Separate the Piece
Separate the stained piece you want to glaze from any objects to which it is attached. For example, if you want to stain a cabinet door, detach it from the cabinet first and remove any knobs or anything else that you don't want to glaze. Place it on a sheet or in a work area that you don't mind getting messy.
Clean the piece thoroughly, unless it has just been stained. Dirt and grime can mix in with the glaze and ruin your look. Make sure it is dry before you begin glazing.
Use the Right Ratio of Paint to Glaze
When mixing paint with the glaze, use brown, black or gray for a more authentic antique look. Use a high ratio of glaze to paint (three parts glaze to one part paint) for a lighter antique finish, a one-to-one ratio for a medium finish and a paint-heavy ratio (three parts to one part glaze) for a dark antique finish.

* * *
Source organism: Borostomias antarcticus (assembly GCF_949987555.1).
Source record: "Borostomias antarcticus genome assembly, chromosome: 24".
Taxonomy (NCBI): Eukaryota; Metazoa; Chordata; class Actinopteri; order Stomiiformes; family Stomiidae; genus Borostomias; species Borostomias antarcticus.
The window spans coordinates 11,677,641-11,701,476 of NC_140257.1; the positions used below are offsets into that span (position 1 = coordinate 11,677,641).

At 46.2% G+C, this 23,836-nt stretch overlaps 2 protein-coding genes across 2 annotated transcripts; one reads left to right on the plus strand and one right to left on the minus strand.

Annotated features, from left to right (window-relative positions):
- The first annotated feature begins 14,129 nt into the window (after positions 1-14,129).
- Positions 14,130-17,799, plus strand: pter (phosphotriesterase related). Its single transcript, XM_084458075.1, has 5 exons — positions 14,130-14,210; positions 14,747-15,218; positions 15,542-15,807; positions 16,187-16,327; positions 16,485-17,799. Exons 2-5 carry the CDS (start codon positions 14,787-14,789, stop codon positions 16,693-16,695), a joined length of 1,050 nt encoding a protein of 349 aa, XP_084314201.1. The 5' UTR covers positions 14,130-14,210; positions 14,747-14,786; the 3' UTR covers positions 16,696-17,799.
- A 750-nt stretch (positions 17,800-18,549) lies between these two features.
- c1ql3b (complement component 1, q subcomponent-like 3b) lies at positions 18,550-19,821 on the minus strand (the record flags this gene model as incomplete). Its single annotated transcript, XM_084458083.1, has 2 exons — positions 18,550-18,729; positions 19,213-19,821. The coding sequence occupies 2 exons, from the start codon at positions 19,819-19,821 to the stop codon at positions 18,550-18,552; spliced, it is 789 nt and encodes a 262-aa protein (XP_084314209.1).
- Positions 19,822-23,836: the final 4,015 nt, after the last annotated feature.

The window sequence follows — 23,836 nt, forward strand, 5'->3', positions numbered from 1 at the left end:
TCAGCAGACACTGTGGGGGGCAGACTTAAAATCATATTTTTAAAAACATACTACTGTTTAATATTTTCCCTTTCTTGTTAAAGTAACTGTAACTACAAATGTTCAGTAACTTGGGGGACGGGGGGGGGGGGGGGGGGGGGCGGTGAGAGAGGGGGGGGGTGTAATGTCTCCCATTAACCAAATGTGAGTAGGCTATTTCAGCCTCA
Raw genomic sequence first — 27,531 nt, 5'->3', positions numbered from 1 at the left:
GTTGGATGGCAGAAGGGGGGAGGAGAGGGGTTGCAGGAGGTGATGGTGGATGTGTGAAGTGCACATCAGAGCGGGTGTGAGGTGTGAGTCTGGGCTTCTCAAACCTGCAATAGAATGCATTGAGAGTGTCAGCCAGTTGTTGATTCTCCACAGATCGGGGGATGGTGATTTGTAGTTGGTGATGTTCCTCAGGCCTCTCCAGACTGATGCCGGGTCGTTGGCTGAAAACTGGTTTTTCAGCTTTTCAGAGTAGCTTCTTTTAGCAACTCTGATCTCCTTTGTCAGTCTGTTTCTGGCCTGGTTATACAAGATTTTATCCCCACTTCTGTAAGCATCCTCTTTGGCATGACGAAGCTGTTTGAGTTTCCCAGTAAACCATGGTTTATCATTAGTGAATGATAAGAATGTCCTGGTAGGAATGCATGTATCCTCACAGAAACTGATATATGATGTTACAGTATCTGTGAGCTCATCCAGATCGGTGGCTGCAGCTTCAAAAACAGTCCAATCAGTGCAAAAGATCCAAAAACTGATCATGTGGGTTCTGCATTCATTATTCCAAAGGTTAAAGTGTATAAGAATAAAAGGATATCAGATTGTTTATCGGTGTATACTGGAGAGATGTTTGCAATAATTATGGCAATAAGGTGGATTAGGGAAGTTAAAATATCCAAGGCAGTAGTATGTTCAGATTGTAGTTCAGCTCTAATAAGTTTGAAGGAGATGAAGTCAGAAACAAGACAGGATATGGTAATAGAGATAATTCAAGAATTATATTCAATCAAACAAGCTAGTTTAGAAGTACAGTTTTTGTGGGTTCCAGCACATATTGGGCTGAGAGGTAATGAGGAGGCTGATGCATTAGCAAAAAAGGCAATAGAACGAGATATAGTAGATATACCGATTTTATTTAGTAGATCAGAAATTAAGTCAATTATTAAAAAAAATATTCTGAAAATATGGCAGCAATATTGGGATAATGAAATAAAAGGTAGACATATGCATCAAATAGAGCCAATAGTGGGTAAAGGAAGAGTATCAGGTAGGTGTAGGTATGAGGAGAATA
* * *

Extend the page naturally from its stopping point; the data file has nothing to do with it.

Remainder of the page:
Apply in Circular or Straight Strokes
Dip the rag into the mixture and use straight or circular strokes when applying, depending on your preference. The streak marks will show up in the finished product. Make sure you get it in all the cracks for a complete look.
Work in Sections
Work in sections, as glaze dries quickly. Use a clean cloth to remove excess glaze. If you wipe off too much, reapply until you get the look you want.
When you are finished, let the piece dry completely before reinstalling the piece or putting it back where it was for regular use.